The American scientists Jeffrey C Hall, Michael Rosbash and Michael W Young, who have won this year’s prize. Illustration NobelPrize.org
The American scientists Jeffrey C Hall, Michael Rosbash and Michael W Young, who have won this year’s prize. Illustration NobelPrize.org

The Nobel Assembly at the Karolinska Institute announced today that Michael Rosbash, a Howard Hughes Medical Institute (HHMI) investigator at Brandeis University, Jeffrey C. Hall of Brandeis University and Michael W. Young of the Rockefeller University are the recipients of the 2017 Nobel Prize in Physiology or Medicine for their discoveries of molecular mechanisms controlling the circadian rhythm.

Microbes, plants, and animals all run on a 24-hour cycle, one that’s flexible enough to gradually reset itself, although it can take a few days after transcontinental travel. The biological systems responsible for maintaining this circadian clock require a lot of proteins that undergo complex interactions, and the new laureates are being honored for their use of genetics to start unraveling this complexity.

These researchers played an important role in identifying the ways the cells in organisms regulate the internal body clock. These are also known as the chronotype or circadian rhythm. This determines when people feel most awake or most sleepy.

This is a Nobel Prize-winning discovery because it shows how biology regulates these body clocks for living organisms ranging from fruit flies (which these researchers originally worked with) to humans.

“Some people still think the body clock is something esoteric rather than a profoundly biological function,” chronobiologist Till Roenneberg wrote in his book “Internal Time: Chronotypes, Social Jet Lag, and Why You’re So Tired,” in a section explaining some of Robash’s work with fruit flies.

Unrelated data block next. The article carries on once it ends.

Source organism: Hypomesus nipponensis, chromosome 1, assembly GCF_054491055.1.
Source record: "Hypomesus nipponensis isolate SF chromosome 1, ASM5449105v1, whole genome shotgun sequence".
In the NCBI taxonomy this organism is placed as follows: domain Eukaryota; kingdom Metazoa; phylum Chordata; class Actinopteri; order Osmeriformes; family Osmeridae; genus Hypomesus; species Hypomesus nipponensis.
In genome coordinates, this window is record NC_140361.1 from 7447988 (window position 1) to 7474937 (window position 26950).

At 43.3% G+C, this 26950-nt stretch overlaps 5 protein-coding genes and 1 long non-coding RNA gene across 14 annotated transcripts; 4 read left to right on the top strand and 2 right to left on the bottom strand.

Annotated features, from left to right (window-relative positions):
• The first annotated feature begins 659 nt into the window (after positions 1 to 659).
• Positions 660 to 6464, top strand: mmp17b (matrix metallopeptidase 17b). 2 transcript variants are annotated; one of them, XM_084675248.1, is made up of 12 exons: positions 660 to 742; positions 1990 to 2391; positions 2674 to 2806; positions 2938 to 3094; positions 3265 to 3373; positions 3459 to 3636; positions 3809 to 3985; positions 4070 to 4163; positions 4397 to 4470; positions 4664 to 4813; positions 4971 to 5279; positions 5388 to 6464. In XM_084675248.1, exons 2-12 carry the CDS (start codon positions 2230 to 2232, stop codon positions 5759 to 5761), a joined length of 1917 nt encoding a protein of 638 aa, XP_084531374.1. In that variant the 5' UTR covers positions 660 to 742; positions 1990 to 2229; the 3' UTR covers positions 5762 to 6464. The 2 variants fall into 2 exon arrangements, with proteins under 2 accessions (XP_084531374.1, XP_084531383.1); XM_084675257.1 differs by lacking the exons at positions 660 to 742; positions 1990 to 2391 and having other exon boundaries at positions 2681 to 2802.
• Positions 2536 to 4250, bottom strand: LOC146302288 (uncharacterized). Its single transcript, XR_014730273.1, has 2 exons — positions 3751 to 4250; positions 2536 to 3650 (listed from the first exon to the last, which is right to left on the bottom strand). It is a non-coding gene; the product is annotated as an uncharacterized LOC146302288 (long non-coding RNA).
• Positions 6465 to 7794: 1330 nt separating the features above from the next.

This body clock influences biological functions such as hormone levels, sleep, body temperature and metabolism. Generally we call it as jetlag when our internal clock and external environment move out of sync when we change time zones.

It would take nearly 250 years to move from this observation to any sort of biological handle on the system. The change, as it has been so many times, was brought about using the fruit fly Drosophila. A genetic screen in the 1960s identified three different mutations that altered flies’ circadian clock: one that lengthened its 24-hour period, one that shortened it, and one that left it erratic. Mapping these revealed that all of them affected the same gene. From there, however, the field had to wait 20 years for us to develop the technology to clone the gene responsible for these changes, named period.

The noble team said that – they showed that this gene encodes a protein that accumulates in the cell during the night and is then degraded during the day. Subsequently they identified a protein components additionally of this machinery, exposing the mechanism governing the self-sustaining clockwise inside the cell. 

Hall and Rosbash discovered that this gene played a role in causing cells to produce what they named the “PER” protein, which accumulated throughout the night before breaking down during the day. They figured out that the period gene would cause the PER protein to build up until it hit a high enough accumulation that it switched off the period gene. Once protein levels degraded enough, the gene would switch back on, coding for more protein production.

Any biological creature will not have high energy all the day. There is a need to be on high alert and able to react quickly. At other time there must be other activities such as eat, rest, and sleep to regain energy. Our body clock regulates these phases, which is why most of us sleep at night and are awake during the day – though there’s significant variation between individuals as to when we feel most awake and most asleep, regulated by genetics and other factors.

While this is pretty clearly a win for the physiology side of the “Physiology or Medicine,” the Nobel Foundation’s literature mentions that a number of human disorders involve dysfunction of our circadian rhythms. And when these go wrong, they alter many basic body functions, like regulation of metabolism, hormone levels, and memory consolidation. Sleep problems are also typical hallmarks of depression and bipolar disorders. So, while the three laureates probably weren’t thinking medicine when they started messing up fruit flies, their work may ultimately have some medical impact.

It is a matter of preference and an issue of biology and one that could explain why on a certain schedule you thrive and on another schedule, everything feels wrong.

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